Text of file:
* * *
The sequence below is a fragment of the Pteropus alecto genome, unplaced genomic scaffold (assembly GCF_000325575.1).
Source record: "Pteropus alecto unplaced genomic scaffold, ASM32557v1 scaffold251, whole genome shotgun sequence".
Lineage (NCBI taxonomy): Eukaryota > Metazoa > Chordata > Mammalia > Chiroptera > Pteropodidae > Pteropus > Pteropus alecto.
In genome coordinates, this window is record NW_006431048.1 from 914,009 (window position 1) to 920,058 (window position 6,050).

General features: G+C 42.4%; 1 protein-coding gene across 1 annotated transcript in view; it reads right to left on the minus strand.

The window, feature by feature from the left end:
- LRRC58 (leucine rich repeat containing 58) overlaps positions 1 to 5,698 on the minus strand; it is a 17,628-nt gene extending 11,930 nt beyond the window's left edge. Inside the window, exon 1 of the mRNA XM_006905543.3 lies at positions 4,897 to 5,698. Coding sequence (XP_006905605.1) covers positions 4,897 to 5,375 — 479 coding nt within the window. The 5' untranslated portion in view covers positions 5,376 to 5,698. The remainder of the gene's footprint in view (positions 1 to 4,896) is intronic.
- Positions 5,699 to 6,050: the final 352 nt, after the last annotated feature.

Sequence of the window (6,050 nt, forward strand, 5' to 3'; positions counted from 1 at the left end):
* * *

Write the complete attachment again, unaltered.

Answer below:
The sequence below is a fragment of the Pteropus alecto genome, unplaced genomic scaffold (assembly GCF_000325575.1).
Source record: "Pteropus alecto unplaced genomic scaffold, ASM32557v1 scaffold251, whole genome shotgun sequence".
Lineage (NCBI taxonomy): Eukaryota > Metazoa > Chordata > Mammalia > Chiroptera > Pteropodidae > Pteropus > Pteropus alecto.
In genome coordinates, this window is record NW_006431048.1 from 914,009 (window position 1) to 920,058 (window position 6,050).

General features: G+C 42.4%; 1 protein-coding gene across 1 annotated transcript in view; it reads right to left on the minus strand.

The window, feature by feature from the left end:
- LRRC58 (leucine rich repeat containing 58) overlaps positions 1 to 5,698 on the minus strand; it is a 17,628-nt gene extending 11,930 nt beyond the window's left edge. Inside the window, exon 1 of the mRNA XM_006905543.3 lies at positions 4,897 to 5,698. Coding sequence (XP_006905605.1) covers positions 4,897 to 5,375 — 479 coding nt within the window. The 5' untranslated portion in view covers positions 5,376 to 5,698. The remainder of the gene's footprint in view (positions 1 to 4,896) is intronic.
- Positions 5,699 to 6,050: the final 352 nt, after the last annotated feature.

Sequence of the window (6,050 nt, forward strand, 5' to 3'; positions counted from 1 at the left end):